I'm not suggesting that you change your identity if you are an introvert by nature, but be well versed enough to understand that the extreme version of that personality type isn't exactly lauded in many professional environments. Learn to interact with people.
This should go without saying, but social ability is a huge trait that is rarely paid the attention it deserves.
3. Specific Industry Familiarity
I know this looks nebulous, but let me explain: You should be familiar with the industry into which you are seeking entry. If you are going to work in a publishing house, you should know the top players in the overall market.
If you are going into finance, you better believe they will expect you to know their top competitors. I classify this as a tangible skillset because you must actively learn and integrate it into your life if you are set on entering one specific industry.
Not only does it show qualitatively that you are aware of the competitive landscape, but it also lets the employer know that you are enthusiastic without explicitly mentioning it.
2. Reading Comprehension
Why is this so high on the list? You would think it is obvious enough, but spend five minutes on the comments section of a popular article and you will find that most people have trouble interpreting what they actually read and then hate-write from a position of ignorance.
This is extremely important if you're dealing with reports that aren't explicit with their results.
Things like yearly revenue details, research publications and even sarcastic columns all require a fundamental level of reading comprehension that has somehow escaped so many people who are trying to find work.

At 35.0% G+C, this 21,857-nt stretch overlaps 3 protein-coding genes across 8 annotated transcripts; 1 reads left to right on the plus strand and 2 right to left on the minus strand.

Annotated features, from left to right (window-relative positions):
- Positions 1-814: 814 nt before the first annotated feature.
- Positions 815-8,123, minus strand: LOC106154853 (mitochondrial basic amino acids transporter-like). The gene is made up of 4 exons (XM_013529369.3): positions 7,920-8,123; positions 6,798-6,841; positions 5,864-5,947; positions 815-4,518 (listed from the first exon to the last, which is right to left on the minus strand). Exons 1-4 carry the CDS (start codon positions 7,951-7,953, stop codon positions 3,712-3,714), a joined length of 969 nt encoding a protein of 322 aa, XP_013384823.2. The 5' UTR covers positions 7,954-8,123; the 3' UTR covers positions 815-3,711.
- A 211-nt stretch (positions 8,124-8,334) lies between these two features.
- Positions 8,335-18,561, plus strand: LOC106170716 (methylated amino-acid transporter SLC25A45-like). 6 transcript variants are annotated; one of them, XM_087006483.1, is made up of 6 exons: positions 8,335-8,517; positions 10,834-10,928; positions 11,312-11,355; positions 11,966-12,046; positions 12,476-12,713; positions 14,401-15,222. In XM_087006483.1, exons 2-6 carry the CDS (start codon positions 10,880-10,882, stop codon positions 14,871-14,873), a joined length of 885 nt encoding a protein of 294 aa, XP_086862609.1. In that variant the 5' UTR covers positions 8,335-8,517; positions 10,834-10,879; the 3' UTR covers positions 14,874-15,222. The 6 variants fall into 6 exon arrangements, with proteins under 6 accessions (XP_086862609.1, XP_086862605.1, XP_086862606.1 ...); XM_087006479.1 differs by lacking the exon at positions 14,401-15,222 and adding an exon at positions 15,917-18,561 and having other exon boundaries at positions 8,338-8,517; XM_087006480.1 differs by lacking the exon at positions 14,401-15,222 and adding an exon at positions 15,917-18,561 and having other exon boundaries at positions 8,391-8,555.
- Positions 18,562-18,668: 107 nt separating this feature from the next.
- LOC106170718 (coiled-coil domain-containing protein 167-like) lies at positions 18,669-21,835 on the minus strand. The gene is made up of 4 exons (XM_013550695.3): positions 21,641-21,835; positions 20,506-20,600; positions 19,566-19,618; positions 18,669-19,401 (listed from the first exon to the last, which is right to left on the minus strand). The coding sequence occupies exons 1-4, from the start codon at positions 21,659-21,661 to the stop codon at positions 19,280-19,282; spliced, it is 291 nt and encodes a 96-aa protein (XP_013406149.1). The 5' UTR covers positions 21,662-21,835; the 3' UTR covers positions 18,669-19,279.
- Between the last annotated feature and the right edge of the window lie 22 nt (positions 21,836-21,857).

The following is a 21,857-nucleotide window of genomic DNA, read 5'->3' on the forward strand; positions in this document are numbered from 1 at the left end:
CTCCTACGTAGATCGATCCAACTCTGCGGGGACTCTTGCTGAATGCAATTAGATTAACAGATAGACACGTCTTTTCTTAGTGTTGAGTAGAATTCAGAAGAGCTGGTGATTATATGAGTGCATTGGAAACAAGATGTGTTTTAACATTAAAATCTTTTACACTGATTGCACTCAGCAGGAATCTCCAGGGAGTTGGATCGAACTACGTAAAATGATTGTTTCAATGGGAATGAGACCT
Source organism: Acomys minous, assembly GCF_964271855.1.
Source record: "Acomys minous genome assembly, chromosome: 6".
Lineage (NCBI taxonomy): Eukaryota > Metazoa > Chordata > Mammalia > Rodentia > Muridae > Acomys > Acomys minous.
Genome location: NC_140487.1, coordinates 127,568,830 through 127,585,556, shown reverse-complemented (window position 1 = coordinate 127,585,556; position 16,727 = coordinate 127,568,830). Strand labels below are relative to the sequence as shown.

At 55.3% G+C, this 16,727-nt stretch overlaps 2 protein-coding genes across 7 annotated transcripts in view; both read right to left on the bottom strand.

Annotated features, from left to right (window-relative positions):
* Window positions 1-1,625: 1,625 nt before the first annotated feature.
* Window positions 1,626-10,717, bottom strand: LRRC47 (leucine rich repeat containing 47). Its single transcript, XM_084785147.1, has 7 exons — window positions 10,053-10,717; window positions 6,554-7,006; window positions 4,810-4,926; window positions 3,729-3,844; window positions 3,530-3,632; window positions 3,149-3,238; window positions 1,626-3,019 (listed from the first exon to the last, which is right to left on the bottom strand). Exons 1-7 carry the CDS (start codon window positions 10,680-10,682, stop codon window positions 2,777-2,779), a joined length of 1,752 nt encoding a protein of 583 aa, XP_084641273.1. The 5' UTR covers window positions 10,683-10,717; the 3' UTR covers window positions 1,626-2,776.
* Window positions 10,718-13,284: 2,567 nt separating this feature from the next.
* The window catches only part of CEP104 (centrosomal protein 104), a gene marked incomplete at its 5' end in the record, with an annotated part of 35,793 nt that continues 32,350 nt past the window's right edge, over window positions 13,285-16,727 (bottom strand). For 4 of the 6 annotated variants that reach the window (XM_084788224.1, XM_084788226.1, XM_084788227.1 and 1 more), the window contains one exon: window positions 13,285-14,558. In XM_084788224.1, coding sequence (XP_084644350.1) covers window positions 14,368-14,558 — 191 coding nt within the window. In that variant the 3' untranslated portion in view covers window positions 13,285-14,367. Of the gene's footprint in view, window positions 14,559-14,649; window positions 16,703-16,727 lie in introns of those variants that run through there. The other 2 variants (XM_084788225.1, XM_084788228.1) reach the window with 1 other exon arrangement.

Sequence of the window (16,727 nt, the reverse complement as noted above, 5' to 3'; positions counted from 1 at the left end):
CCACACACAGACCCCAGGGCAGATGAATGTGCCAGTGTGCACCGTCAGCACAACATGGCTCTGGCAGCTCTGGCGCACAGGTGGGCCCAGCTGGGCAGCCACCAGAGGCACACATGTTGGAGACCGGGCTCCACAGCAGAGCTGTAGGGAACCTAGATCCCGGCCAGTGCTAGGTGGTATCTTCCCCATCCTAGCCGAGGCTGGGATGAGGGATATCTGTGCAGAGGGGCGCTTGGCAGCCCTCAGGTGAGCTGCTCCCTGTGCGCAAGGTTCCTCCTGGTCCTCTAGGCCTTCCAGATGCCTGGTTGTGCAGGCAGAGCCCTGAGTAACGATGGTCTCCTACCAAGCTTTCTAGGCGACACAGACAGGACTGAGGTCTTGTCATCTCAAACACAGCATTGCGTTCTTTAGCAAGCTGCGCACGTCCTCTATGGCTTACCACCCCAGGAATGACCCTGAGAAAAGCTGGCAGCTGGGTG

1. Programming Ability
Increasingly, companies across the entire job market are integrating, or have already meshed, their business with an online presence that the staff maintains.
You will become instantly important if you can understand the back and front ends of the language used to program the sites, databases and whatever else is relevant to the company.
Ability to code in C++, JAVA, Drupal, MATLAB and a host of other languages demonstrates that not only can you add value to the online presence for a company, but also that you are sufficiently intelligent enough to grasp the logic behind the coding languages.
Additionally, if you plan to work in an analytical field, you can design experiments and basic software that will allow you to complete your tasks with much greater ease than powering through everything manually.
If you weren't exposed to this in college, consider learning for free through the vast offerings of online-only classes that teach you the basics of coding with step-by-step modules.
High school students are enrolling in computer science classes, which means that when they enter the job market, many will likely bring a standard level of programming ability that is otherwise still missing from the overwhelming majority of Generation-Y job applicants.
Protect your future self by becoming versed in a code language or two.
Photo Courtesy: Paramount Pictures/Wolf of Wall Street